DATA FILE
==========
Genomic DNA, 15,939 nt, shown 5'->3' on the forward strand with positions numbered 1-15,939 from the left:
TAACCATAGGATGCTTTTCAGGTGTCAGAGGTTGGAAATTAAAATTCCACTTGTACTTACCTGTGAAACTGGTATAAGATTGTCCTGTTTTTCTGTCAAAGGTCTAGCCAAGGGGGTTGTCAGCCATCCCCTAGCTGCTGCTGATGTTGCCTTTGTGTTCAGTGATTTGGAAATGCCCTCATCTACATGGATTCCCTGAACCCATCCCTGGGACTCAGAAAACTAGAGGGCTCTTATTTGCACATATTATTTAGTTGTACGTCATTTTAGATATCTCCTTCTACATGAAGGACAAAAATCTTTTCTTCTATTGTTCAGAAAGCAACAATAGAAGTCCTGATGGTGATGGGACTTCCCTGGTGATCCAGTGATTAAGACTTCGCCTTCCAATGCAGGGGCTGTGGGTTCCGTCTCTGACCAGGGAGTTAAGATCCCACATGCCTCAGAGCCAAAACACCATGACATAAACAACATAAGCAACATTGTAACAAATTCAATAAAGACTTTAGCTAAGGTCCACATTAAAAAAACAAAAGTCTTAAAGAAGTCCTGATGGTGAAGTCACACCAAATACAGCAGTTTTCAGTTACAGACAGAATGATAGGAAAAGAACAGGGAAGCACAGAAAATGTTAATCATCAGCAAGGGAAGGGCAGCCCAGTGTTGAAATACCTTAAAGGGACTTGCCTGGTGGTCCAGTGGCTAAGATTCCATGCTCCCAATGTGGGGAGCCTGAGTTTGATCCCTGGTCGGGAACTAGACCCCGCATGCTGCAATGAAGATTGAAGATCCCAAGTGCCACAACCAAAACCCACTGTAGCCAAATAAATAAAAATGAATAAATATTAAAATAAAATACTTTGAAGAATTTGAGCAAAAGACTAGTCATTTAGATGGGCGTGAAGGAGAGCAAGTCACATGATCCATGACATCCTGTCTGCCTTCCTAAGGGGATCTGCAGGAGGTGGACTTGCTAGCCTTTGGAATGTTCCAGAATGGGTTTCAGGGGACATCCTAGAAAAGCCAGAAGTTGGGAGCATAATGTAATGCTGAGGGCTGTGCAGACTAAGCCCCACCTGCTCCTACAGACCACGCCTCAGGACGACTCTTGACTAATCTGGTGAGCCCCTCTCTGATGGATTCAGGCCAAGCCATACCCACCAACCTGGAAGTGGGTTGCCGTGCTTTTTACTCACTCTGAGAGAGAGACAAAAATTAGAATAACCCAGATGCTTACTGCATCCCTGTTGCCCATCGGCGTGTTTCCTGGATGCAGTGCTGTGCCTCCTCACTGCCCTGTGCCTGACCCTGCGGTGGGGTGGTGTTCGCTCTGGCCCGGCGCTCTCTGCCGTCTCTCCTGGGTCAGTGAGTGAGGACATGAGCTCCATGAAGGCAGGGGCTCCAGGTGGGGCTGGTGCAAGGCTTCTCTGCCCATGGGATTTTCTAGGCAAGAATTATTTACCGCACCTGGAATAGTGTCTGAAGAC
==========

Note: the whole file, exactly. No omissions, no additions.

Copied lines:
Genomic DNA, 15,939 nt, shown 5'->3' on the forward strand with positions numbered 1-15,939 from the left:
TAACCATAGGATGCTTTTCAGGTGTCAGAGGTTGGAAATTAAAATTCCACTTGTACTTACCTGTGAAACTGGTATAAGATTGTCCTGTTTTTCTGTCAAAGGTCTAGCCAAGGGGGTTGTCAGCCATCCCCTAGCTGCTGCTGATGTTGCCTTTGTGTTCAGTGATTTGGAAATGCCCTCATCTACATGGATTCCCTGAACCCATCCCTGGGACTCAGAAAACTAGAGGGCTCTTATTTGCACATATTATTTAGTTGTACGTCATTTTAGATATCTCCTTCTACATGAAGGACAAAAATCTTTTCTTCTATTGTTCAGAAAGCAACAATAGAAGTCCTGATGGTGATGGGACTTCCCTGGTGATCCAGTGATTAAGACTTCGCCTTCCAATGCAGGGGCTGTGGGTTCCGTCTCTGACCAGGGAGTTAAGATCCCACATGCCTCAGAGCCAAAACACCATGACATAAACAACATAAGCAACATTGTAACAAATTCAATAAAGACTTTAGCTAAGGTCCACATTAAAAAAACAAAAGTCTTAAAGAAGTCCTGATGGTGAAGTCACACCAAATACAGCAGTTTTCAGTTACAGACAGAATGATAGGAAAAGAACAGGGAAGCACAGAAAATGTTAATCATCAGCAAGGGAAGGGCAGCCCAGTGTTGAAATACCTTAAAGGGACTTGCCTGGTGGTCCAGTGGCTAAGATTCCATGCTCCCAATGTGGGGAGCCTGAGTTTGATCCCTGGTCGGGAACTAGACCCCGCATGCTGCAATGAAGATTGAAGATCCCAAGTGCCACAACCAAAACCCACTGTAGCCAAATAAATAAAAATGAATAAATATTAAAATAAAATACTTTGAAGAATTTGAGCAAAAGACTAGTCATTTAGATGGGCGTGAAGGAGAGCAAGTCACATGATCCATGACATCCTGTCTGCCTTCCTAAGGGGATCTGCAGGAGGTGGACTTGCTAGCCTTTGGAATGTTCCAGAATGGGTTTCAGGGGACATCCTAGAAAAGCCAGAAGTTGGGAGCATAATGTAATGCTGAGGGCTGTGCAGACTAAGCCCCACCTGCTCCTACAGACCACGCCTCAGGACGACTCTTGACTAATCTGGTGAGCCCCTCTCTGATGGATTCAGGCCAAGCCATACCCACCAACCTGGAAGTGGGTTGCCGTGCTTTTTACTCACTCTGAGAGAGAGACAAAAATTAGAATAACCCAGATGCTTACTGCATCCCTGTTGCCCATCGGCGTGTTTCCTGGATGCAGTGCTGTGCCTCCTCACTGCCCTGTGCCTGACCCTGCGGTGGGGTGGTGTTCGCTCTGGCCCGGCGCTCTCTGCCGTCTCTCCTGGGTCAGTGAGTGAGGACATGAGCTCCATGAAGGCAGGGGCTCCAGGTGGGGCTGGTGCAAGGCTTCTCTGCCCATGGGATTTTCTAGGCAAGAATTATTTACCGCACCTGGAATAGTGTCTGAAGAC